The future American Museum of Tort Law is nearly ready to be opened to the public.
O&G Industries has recently finished renovating the space in which it will be housed, the former Winsted Savings Bank at 654 Main St., by including new interior finishes, restrooms and upgrading the mechanical, electrical and plumbing systems within the 6,500-square-foot building, according to a release.
“The goal of the project was to transform the space into a modern museum with interactive displays and a video viewing area that highlights precedent setting cases,” said O&G Vice President Aaron Mednick in the release.
The exhibits it will include have been designed by Eisterhold Associates, a firm that has also lent its efforts to a number of museums across the nation, including the National Civil Rights Museum in Memphis, Tennessee, and the Jurassic Park Discovery Center at the Universal Studios Islands of Adventure in Orlando, Florida.
Exhibits planned at the tort museum include an introductory timeline, a room detailing precedent-setting cases, a theater, and “cases that made a difference,” which will allow visitors to take in the evolution of tort law through the form of a graphic novel, officials say.
According to Jerry Eisterhold, the president and creative director of Eisterhold, the exhibits are designed to walk visitors through the history of tort law and explain how it has affected the lives of Americans over the decades by showing that, through the actions of everyday citizens, both as jurors and plaintiffs, it has wrest concessions from corporations that have shaped our modern world.
“The main artifact in the museum is a body of information, and we’re trying to get people to become a little bit more familiar, so that they can have a little bit more specific understanding of what tort law is,” said Eisterhold. “It’s not that there’s a specific artifact — or, you know, a diamond or any physical object. It’s an ephemeral thing, but… it’s very important, and it will continue to be important, because it’s going to go on to shaping net neutrality and things that you hear about in the news today.”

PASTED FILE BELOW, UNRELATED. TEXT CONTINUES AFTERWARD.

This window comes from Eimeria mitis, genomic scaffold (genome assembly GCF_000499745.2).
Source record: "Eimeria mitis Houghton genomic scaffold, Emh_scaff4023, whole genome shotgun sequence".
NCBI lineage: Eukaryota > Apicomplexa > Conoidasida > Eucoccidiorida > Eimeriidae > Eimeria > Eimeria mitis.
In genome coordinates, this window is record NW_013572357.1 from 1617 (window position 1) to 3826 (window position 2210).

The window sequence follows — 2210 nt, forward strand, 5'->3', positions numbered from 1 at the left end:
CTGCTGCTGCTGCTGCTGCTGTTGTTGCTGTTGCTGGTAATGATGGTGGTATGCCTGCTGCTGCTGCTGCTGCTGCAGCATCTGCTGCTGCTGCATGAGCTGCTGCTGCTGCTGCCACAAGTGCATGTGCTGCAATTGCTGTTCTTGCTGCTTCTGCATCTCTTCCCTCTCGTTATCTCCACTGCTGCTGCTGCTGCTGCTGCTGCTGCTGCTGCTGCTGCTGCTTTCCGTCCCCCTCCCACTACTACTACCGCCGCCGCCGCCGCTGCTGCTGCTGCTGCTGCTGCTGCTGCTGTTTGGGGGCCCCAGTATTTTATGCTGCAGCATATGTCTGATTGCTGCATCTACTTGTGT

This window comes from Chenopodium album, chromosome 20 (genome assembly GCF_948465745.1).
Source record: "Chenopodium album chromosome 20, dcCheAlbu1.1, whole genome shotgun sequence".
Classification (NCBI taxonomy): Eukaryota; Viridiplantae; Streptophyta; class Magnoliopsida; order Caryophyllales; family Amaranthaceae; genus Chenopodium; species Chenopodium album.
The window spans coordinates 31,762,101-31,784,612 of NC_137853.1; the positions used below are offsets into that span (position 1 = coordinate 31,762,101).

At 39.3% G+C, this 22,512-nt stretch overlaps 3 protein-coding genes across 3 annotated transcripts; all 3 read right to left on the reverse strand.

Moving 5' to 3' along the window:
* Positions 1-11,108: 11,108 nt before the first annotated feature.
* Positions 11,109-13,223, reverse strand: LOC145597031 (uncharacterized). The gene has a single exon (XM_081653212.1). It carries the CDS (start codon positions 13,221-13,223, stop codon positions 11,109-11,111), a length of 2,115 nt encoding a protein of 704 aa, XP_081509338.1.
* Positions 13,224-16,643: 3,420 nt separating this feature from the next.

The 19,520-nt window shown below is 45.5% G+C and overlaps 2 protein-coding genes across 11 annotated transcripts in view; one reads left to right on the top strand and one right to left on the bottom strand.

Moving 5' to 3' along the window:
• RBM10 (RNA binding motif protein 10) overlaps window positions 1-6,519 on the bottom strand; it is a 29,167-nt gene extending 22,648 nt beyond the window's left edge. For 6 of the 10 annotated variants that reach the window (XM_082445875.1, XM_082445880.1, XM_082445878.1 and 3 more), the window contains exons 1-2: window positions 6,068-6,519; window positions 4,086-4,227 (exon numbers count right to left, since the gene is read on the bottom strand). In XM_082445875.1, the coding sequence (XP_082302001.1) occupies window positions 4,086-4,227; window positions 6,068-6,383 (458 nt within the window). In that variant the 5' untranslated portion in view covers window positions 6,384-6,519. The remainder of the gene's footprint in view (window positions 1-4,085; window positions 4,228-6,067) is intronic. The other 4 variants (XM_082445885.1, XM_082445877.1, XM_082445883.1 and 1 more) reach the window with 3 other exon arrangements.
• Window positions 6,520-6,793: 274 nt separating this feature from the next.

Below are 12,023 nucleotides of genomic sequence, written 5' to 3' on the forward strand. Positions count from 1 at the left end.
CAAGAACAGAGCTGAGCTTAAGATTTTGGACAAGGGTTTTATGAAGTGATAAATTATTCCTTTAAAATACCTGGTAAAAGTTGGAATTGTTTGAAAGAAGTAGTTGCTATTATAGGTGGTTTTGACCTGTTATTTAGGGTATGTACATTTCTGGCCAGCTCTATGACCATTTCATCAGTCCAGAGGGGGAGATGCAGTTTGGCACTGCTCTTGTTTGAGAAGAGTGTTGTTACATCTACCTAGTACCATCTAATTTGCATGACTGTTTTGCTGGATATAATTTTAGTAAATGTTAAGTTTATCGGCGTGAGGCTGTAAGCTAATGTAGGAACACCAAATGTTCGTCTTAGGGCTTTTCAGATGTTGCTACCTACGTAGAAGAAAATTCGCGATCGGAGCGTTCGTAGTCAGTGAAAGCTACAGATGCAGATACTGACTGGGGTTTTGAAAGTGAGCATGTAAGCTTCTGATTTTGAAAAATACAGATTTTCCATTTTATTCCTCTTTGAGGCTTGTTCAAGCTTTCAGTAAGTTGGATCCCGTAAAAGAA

According to Ralph Nader — a consumer advocate, former presidential candidate and Winsted native — the museum is slated to officially open on Sept. 26. Nader bought the former bank building in 2013 to use for the museum, a project he has envisioned for almost 20 years and invested a lot of his own money into.
“We’re gratified that the first law museum in America will be situated in Winsted, Connecticut,” said Nader. “It will be a major educational (opportunity) and tourist destination.”
Nader has spent much of his life focusing on consumer protection. He based his seminal 1965 book, “Unsafe at Any Speed,” on lawsuits filed against the car manufacturer General Motors. His own lawsuit against GM in 1966, in which he claimed the company hired private investigators to discredit him, expanded tort law to cover “overzealous surveillance,” according to a summary of the court case.
The law of torts is invoked by plaintiffs when there is wrongful injury to persons and property. Its origins date back to English common law.
More information about the American Museum of Tort Law, including a mission statement that describes its future role and goals as an institution and concept art for prospective exhibits, can be found on its website, tortmuseum.org.
Read the original story on the Register Citizen website @ http://www.registercitizen.com/general-news/20150721/renovation-of-futur....